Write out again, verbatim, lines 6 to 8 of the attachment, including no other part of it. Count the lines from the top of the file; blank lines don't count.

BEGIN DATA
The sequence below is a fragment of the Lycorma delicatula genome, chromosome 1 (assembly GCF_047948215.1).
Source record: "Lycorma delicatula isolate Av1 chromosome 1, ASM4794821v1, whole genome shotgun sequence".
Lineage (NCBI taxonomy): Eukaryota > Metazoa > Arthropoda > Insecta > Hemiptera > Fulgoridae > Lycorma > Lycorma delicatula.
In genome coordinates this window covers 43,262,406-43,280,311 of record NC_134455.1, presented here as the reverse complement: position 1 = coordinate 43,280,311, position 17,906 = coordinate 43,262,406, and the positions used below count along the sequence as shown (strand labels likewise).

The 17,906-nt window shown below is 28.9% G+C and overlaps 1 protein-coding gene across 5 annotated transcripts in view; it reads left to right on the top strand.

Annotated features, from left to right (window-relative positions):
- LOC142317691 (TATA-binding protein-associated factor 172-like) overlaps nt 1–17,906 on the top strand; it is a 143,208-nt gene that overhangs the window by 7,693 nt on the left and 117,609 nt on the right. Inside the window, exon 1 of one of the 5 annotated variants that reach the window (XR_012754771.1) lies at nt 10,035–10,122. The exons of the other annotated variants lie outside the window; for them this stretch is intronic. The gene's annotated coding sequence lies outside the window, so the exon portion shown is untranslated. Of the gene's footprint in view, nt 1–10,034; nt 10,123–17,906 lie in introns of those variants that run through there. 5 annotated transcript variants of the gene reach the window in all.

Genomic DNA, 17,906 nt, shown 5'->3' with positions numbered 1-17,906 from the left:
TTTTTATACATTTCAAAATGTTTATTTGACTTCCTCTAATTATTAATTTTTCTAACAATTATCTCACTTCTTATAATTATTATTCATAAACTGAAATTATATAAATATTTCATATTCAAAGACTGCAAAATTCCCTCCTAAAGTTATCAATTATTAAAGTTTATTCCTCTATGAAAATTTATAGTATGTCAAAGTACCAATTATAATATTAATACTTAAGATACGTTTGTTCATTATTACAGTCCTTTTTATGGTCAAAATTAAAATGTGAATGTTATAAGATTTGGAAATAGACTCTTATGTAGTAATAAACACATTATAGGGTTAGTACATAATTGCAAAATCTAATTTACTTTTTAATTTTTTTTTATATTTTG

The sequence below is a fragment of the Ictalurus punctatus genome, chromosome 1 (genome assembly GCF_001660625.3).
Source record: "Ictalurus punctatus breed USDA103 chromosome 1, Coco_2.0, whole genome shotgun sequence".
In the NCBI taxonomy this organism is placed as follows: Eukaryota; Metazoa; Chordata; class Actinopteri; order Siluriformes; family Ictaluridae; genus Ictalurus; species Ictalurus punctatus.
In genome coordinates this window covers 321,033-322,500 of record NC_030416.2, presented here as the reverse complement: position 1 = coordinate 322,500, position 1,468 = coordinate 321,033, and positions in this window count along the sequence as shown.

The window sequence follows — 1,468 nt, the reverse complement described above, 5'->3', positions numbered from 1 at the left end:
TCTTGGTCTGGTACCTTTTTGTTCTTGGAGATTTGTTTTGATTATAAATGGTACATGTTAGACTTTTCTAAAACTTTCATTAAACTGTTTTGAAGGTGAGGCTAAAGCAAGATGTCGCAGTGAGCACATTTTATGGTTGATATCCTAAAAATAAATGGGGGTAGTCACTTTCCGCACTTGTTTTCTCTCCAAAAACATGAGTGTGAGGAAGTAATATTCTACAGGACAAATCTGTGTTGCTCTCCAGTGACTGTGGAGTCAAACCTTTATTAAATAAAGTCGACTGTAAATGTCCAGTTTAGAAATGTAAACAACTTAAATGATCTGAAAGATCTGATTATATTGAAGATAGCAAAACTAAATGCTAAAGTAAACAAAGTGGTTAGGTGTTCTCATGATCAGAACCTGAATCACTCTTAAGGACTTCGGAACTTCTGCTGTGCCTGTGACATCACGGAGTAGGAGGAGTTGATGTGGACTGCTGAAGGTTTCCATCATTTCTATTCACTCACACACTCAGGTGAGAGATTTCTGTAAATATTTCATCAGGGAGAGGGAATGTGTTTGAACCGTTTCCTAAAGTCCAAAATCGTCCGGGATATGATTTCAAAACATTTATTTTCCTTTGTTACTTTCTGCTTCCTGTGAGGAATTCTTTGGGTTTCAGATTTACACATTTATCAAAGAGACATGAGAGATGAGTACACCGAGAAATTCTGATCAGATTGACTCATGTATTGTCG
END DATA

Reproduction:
Annotated features, from left to right (window-relative positions):
- LOC142317691 (TATA-binding protein-associated factor 172-like) overlaps nt 1–17,906 on the top strand; it is a 143,208-nt gene that overhangs the window by 7,693 nt on the left and 117,609 nt on the right. Inside the window, exon 1 of one of the 5 annotated variants that reach the window (XR_012754771.1) lies at nt 10,035–10,122. The exons of the other annotated variants lie outside the window; for them this stretch is intronic. The gene's annotated coding sequence lies outside the window, so the exon portion shown is untranslated. Of the gene's footprint in view, nt 1–10,034; nt 10,123–17,906 lie in introns of those variants that run through there. 5 annotated transcript variants of the gene reach the window in all.

Genomic DNA, 17,906 nt, shown 5'->3' with positions numbered 1-17,906 from the left: